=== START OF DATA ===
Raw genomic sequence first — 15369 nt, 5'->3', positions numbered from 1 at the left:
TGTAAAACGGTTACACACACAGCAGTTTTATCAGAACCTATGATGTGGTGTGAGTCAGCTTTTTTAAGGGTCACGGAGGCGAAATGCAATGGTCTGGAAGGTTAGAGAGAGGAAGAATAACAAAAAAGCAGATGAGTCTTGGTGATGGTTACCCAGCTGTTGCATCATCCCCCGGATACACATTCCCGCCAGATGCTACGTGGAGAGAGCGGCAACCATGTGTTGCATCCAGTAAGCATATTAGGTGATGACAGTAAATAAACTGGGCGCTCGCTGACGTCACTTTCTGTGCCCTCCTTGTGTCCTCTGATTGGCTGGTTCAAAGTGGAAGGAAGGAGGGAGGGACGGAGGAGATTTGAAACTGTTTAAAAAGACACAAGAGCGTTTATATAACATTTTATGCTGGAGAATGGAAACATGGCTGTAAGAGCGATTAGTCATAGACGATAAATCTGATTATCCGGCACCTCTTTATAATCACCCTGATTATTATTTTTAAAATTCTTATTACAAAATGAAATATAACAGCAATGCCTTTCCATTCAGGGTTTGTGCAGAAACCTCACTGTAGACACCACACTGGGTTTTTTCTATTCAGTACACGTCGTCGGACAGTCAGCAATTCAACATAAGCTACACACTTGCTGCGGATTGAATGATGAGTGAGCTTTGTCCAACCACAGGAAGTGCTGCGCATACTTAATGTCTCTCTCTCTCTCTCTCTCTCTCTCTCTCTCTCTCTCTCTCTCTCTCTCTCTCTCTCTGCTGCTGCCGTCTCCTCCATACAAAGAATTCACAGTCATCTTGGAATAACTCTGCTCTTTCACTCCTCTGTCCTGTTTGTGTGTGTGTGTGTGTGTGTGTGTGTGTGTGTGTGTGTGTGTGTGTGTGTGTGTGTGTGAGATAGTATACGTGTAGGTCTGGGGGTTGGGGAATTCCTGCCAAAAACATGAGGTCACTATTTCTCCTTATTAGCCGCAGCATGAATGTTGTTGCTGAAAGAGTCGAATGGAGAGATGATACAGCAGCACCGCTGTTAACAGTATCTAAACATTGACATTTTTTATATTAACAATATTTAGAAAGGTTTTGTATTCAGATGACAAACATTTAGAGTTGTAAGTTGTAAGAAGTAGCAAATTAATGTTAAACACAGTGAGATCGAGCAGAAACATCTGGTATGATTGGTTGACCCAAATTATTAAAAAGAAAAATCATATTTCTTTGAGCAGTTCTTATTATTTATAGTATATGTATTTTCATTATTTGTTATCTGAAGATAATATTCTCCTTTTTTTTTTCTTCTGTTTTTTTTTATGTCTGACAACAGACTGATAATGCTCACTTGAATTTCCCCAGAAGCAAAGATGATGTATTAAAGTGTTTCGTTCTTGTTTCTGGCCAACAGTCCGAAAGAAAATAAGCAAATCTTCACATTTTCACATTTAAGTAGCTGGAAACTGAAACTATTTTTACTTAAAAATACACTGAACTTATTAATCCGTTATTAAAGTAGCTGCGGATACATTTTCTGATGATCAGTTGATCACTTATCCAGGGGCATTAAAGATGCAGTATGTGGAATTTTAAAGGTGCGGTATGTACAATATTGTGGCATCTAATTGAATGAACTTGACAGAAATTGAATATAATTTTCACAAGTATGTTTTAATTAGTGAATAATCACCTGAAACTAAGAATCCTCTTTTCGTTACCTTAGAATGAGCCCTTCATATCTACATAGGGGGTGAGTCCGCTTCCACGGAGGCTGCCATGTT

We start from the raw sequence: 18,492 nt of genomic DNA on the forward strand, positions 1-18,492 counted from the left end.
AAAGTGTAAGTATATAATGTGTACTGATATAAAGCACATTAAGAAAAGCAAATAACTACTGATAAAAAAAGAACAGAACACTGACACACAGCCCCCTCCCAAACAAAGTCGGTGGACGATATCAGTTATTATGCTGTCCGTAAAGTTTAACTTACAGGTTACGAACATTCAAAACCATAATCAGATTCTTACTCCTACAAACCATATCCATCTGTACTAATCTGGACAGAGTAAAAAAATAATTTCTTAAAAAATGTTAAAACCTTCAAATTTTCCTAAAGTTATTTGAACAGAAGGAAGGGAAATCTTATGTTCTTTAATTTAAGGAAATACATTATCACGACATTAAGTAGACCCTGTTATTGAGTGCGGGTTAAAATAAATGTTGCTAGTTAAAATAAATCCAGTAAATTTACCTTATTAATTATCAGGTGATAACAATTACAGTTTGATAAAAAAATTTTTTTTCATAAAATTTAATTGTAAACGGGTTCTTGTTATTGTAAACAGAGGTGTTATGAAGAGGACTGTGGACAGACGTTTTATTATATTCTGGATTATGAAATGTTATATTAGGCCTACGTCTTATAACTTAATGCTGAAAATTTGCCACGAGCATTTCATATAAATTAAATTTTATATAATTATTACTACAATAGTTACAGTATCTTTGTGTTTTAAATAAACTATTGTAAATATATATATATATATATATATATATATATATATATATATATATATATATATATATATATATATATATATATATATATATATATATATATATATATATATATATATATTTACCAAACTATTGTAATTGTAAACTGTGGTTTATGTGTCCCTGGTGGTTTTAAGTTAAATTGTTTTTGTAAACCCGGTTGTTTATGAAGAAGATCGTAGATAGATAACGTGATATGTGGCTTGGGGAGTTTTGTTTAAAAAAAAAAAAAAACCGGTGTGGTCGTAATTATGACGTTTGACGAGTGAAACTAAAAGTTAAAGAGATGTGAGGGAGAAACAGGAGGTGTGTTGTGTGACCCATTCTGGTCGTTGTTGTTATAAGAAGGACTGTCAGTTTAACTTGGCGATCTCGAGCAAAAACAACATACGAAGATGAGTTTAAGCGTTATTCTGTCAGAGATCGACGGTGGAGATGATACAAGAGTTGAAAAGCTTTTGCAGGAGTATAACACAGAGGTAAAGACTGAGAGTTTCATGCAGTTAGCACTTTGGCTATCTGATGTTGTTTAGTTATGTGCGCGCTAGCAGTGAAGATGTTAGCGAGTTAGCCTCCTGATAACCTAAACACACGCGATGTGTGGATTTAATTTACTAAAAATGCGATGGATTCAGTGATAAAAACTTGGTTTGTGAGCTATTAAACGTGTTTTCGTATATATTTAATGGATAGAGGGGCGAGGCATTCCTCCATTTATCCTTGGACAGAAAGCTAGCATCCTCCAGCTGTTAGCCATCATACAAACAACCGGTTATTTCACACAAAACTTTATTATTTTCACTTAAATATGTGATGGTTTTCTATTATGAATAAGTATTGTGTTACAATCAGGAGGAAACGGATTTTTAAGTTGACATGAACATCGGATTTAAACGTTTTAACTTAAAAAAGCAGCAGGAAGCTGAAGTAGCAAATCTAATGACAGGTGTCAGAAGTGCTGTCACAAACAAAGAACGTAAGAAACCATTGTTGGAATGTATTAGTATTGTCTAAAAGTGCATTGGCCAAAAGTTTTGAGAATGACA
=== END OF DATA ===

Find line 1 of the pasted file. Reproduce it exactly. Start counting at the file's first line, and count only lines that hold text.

Raw genomic sequence first — 15369 nt, 5'->3', positions numbered from 1 at the left: